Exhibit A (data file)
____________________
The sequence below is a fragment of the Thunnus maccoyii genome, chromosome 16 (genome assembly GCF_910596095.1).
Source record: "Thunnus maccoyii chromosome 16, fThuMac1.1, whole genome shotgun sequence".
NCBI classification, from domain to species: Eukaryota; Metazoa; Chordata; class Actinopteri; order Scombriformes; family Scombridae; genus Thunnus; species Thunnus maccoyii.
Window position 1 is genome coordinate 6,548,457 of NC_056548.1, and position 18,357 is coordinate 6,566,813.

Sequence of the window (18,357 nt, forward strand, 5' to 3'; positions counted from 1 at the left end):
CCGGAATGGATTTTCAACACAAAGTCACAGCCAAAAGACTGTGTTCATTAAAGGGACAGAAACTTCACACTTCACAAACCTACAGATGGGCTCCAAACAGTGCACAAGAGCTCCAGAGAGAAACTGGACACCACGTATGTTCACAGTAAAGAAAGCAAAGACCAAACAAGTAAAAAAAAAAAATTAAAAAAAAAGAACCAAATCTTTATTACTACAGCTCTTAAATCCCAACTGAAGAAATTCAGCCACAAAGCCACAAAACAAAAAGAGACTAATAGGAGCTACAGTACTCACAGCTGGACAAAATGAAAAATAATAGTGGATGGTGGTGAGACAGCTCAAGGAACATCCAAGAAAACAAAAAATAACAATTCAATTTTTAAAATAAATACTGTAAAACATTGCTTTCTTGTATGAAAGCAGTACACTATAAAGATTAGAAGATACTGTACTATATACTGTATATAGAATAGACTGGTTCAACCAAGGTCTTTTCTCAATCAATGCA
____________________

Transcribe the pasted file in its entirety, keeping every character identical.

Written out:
The sequence below is a fragment of the Thunnus maccoyii genome, chromosome 16 (genome assembly GCF_910596095.1).
Source record: "Thunnus maccoyii chromosome 16, fThuMac1.1, whole genome shotgun sequence".
NCBI classification, from domain to species: Eukaryota; Metazoa; Chordata; class Actinopteri; order Scombriformes; family Scombridae; genus Thunnus; species Thunnus maccoyii.
Window position 1 is genome coordinate 6,548,457 of NC_056548.1, and position 18,357 is coordinate 6,566,813.

Sequence of the window (18,357 nt, forward strand, 5' to 3'; positions counted from 1 at the left end):
CCGGAATGGATTTTCAACACAAAGTCACAGCCAAAAGACTGTGTTCATTAAAGGGACAGAAACTTCACACTTCACAAACCTACAGATGGGCTCCAAACAGTGCACAAGAGCTCCAGAGAGAAACTGGACACCACGTATGTTCACAGTAAAGAAAGCAAAGACCAAACAAGTAAAAAAAAAAAATTAAAAAAAAAGAACCAAATCTTTATTACTACAGCTCTTAAATCCCAACTGAAGAAATTCAGCCACAAAGCCACAAAACAAAAAGAGACTAATAGGAGCTACAGTACTCACAGCTGGACAAAATGAAAAATAATAGTGGATGGTGGTGAGACAGCTCAAGGAACATCCAAGAAAACAAAAAATAACAATTCAATTTTTAAAATAAATACTGTAAAACATTGCTTTCTTGTATGAAAGCAGTACACTATAAAGATTAGAAGATACTGTACTATATACTGTATATAGAATAGACTGGTTCAACCAAGGTCTTTTCTCAATCAATGCA